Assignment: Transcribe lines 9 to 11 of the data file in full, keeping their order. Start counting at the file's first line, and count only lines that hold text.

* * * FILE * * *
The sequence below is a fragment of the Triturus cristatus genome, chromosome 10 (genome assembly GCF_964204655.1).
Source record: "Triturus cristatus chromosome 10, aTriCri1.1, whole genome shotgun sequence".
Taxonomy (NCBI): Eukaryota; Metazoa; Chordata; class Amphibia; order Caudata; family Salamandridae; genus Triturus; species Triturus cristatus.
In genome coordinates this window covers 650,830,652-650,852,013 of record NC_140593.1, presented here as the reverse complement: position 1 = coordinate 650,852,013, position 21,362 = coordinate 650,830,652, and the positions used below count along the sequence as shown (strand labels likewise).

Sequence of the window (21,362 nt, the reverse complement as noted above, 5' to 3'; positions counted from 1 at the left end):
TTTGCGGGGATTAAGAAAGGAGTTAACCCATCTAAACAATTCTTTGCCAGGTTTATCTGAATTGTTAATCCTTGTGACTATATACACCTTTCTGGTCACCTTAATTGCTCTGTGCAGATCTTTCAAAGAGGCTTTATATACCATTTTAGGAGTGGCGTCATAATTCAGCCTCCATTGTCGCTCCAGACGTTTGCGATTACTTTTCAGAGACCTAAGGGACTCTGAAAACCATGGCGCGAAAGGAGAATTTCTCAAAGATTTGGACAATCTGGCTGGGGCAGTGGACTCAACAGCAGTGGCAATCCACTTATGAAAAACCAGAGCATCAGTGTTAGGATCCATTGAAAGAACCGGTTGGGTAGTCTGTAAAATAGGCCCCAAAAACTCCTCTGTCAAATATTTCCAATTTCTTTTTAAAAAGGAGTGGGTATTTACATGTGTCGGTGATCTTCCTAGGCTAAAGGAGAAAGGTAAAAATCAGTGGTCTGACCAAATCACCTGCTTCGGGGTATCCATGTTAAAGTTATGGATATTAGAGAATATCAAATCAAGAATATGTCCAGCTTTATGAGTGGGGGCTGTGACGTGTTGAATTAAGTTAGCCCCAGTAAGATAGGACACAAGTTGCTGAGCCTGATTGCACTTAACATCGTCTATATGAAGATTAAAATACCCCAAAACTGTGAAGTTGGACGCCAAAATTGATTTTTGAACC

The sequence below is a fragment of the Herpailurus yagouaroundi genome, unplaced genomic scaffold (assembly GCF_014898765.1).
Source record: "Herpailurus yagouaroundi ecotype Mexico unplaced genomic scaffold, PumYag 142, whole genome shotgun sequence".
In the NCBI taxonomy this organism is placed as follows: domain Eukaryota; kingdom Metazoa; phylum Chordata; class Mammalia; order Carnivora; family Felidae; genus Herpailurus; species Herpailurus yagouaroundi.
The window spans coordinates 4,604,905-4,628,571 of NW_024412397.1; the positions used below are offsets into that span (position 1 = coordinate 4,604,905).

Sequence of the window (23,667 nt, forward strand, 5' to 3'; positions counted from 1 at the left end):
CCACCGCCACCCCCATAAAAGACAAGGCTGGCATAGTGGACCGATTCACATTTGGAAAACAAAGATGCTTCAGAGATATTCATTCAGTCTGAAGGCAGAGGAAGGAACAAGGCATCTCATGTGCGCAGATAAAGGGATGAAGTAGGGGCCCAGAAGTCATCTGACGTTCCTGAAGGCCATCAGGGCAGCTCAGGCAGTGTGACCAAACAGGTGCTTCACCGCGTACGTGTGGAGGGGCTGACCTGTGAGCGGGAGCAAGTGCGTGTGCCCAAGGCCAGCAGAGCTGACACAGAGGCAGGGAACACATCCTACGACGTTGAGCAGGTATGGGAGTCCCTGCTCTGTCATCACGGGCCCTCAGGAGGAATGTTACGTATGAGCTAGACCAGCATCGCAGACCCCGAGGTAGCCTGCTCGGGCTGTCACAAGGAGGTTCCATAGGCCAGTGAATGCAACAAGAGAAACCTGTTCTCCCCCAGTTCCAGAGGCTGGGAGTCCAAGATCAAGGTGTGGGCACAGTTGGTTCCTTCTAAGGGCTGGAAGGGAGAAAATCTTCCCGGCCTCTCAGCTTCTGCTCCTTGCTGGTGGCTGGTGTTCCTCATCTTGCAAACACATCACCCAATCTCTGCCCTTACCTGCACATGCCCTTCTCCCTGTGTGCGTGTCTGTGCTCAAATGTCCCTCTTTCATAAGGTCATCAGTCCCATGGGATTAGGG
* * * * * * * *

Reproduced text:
In the NCBI taxonomy this organism is placed as follows: domain Eukaryota; kingdom Metazoa; phylum Chordata; class Mammalia; order Carnivora; family Felidae; genus Herpailurus; species Herpailurus yagouaroundi.
The window spans coordinates 4,604,905-4,628,571 of NW_024412397.1; the positions used below are offsets into that span (position 1 = coordinate 4,604,905).

Sequence of the window (23,667 nt, forward strand, 5' to 3'; positions counted from 1 at the left end):